With areas of distinction in marine science, materials science, data science, biomedical science – and other research areas, OSU faculty and students are fighting climate change and moving the world forward to a greener future – whether that is through harnessing new materials, interpreting complex data or reimagining how organisms can adapt to changes. We share just a few examples in this three-part series.
With expertise spanning marine ecology, biofuel development, new modes of energy capture, evolutionary genetics and the microbiomes of coral reefs, student and faculty researchers at Oregon State University are committed to using science to help create a livable planet for the future.
Oregon State has firmly established itself as a world leader in marine science. Our faculty are frequently called upon for their expertise in coral reef bleaching, ocean acidification and coastal ecosystem preservation. They exemplify the College’s dedication to leadership on the world stage - with Distinguished Professor of Integrative Biology Jane Lubchenco currently serving as Deputy Director for Climate and the Environment for the Biden Administration, and several faculty holding leadership roles in other federal institutions.
The fight to save coral reefs in peril
Although coral reefs make up a small percentage of ocean floor coverage, scientists believe they contain even more biodiversity than a tropical rainforest – or anywhere else in the world. Home to nearly one-quarter of all known marine species, coral reefs help regulate the sea’s carbon dioxide levels and are a crucial hunting ground that scientists use in the search for new medicines.
Corals are made up of delicate living organisms, which live symbiotically with tiny colorful algae known as zooxanthellae. The zooxanthellae live inside the corals, and provide them with energy as well as their color. Corals are particularly sensitive to changes in temperature. Climate change-induced spikes in global temperatures cause corals to lose their zooxanthellae, which leads to starvation and often death. At extreme temperatures, distressed corals may die immediately, leaving a white skeleton barren of the nutrients the reef ecosystems depend on, which is known as mass bleaching.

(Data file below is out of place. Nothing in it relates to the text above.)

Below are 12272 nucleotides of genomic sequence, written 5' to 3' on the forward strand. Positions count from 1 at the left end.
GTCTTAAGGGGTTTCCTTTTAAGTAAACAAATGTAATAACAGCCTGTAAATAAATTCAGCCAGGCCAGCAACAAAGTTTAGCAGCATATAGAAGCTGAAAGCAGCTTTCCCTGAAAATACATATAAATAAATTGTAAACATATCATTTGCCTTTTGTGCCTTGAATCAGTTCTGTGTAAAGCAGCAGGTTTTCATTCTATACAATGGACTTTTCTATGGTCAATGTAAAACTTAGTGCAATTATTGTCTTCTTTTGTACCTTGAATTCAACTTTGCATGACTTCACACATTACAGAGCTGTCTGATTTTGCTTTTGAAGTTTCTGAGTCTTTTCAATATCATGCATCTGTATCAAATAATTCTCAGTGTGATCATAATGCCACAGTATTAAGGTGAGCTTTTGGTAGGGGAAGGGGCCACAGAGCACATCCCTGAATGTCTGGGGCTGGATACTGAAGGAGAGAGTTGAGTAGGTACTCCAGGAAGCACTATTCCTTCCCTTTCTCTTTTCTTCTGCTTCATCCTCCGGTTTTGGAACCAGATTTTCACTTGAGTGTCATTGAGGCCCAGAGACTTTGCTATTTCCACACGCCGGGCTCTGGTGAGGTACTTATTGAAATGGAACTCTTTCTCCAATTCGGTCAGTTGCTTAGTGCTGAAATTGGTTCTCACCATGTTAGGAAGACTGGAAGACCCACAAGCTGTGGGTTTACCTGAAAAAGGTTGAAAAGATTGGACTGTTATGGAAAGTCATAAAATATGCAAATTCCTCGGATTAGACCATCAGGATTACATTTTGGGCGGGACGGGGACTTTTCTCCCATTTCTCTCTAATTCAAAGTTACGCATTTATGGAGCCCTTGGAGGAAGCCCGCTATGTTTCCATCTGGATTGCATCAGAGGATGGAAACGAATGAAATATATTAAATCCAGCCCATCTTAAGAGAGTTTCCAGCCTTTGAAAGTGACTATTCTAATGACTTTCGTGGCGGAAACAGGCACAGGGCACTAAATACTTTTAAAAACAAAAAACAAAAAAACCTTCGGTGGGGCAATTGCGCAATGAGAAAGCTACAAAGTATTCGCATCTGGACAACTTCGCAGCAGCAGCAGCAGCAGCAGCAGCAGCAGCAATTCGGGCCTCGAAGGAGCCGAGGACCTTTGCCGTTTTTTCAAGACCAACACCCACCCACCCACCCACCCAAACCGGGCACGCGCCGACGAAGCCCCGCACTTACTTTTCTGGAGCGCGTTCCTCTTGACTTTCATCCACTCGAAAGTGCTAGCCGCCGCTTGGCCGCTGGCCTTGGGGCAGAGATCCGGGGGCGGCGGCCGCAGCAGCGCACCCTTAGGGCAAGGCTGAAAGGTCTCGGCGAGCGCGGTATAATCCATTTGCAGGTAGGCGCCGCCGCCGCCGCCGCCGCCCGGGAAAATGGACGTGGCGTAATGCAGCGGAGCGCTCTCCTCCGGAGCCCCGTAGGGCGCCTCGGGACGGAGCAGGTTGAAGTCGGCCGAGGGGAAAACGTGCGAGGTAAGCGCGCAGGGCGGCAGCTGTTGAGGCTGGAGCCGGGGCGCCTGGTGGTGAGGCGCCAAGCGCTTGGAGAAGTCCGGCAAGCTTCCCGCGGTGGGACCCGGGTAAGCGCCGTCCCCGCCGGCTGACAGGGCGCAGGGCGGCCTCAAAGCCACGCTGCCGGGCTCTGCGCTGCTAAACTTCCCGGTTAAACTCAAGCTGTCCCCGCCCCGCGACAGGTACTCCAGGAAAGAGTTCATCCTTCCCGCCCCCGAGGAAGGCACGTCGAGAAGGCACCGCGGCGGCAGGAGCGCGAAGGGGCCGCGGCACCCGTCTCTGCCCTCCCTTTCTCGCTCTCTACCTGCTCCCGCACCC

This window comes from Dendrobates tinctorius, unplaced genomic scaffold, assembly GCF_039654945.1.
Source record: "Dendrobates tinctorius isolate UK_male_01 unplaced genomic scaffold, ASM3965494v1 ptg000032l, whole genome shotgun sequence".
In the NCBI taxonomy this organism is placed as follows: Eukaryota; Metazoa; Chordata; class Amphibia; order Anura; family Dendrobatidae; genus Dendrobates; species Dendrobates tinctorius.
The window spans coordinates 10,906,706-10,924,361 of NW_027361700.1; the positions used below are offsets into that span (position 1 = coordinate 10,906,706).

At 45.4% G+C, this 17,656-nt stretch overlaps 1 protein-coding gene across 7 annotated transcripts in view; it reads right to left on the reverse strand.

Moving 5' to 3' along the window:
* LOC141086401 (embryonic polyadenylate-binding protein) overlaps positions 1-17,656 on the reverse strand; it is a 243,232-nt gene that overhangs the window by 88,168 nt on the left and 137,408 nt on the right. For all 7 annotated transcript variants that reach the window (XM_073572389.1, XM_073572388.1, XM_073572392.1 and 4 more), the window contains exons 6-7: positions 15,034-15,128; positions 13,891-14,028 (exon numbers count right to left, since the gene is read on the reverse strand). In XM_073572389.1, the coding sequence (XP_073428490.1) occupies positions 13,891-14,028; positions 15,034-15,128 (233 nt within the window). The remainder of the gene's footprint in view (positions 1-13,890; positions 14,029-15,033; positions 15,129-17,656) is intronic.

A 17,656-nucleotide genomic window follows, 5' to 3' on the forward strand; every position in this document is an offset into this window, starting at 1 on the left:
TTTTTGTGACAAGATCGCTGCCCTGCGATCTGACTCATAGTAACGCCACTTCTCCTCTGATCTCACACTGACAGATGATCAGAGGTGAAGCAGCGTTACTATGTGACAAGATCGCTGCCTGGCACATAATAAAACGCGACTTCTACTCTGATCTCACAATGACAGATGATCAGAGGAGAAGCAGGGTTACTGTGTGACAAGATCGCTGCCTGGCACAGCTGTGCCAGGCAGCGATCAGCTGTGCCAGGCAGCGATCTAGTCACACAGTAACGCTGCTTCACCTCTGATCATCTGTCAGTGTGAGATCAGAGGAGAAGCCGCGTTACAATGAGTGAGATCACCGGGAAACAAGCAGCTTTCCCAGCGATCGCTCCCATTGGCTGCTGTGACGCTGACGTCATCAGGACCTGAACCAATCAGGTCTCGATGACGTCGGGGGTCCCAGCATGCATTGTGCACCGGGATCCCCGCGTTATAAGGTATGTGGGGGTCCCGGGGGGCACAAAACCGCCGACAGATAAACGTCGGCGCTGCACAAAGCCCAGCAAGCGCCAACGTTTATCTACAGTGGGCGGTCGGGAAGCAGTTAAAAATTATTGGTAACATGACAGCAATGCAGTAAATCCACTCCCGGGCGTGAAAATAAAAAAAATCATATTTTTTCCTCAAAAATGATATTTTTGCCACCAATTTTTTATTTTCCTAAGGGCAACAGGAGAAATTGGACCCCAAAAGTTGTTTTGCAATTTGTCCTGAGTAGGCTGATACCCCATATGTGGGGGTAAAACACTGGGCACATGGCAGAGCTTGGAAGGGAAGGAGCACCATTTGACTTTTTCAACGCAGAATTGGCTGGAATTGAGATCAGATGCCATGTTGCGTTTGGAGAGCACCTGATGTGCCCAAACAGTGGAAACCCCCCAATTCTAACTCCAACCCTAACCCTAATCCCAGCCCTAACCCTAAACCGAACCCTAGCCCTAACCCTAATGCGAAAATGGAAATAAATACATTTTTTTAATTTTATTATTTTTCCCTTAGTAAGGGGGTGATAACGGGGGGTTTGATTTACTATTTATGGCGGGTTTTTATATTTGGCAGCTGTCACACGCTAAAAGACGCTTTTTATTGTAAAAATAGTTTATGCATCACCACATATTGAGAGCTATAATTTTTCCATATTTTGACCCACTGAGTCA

The first mass bleaching event ever recorded occurred in 1998, and since then it has become an increasingly significant problem. A heatwave from 2014-17 caused a third mass bleaching event that affected more than 75% of tropical corals throughout the world. Since their first appearance 425 million years ago, corals have branched into more than 1,500 species, including the one at the center of this research: the critically endangered Acropora cervicornis, commonly known as the Caribbean staghorn coral.
In 2019, scientists in the lab of microbiology Associate Professor Rebecca Vega Thurber identified a new genus of parasitic bacteria that flourishes when reefs become polluted with nutrients, siphoning energy from the corals and making them more susceptible to disease. “The bacterial genus we’ve identified is found around the world and in multiple types of corals, but is most notably found in high abundance in the microbiomes of Caribbean staghorn coral,” said study co-author Grace Klinges, also a Ph.D. candidate in the Vega Thurber lab.
Meanwhile, biologist Virginia Weis has long been regarded as a world expert in the cell biology of coral-algae symbiosis. For more than two decades, her research has focused on the symbiotic association between corals and the algae they harbor within their cells, and the role of this mutualistic relationship in the foundation and sustenance of healthy coral reef ecosystems.
In her laboratory, Weis and her graduate students closely examine the molecular partnership between corals and algae, their communication and signaling patterns that regulate the symbiosis, and how dysbiosis or a breakdown in partnership results under conditions of stress induced by heat and environmental pollution. They are also investigating gene editing techniques that could alter the molecular cellular make-up of the symbionts of host animals. The long-term goal would be to provide the tools for engineering corals that are more resilient to bleaching.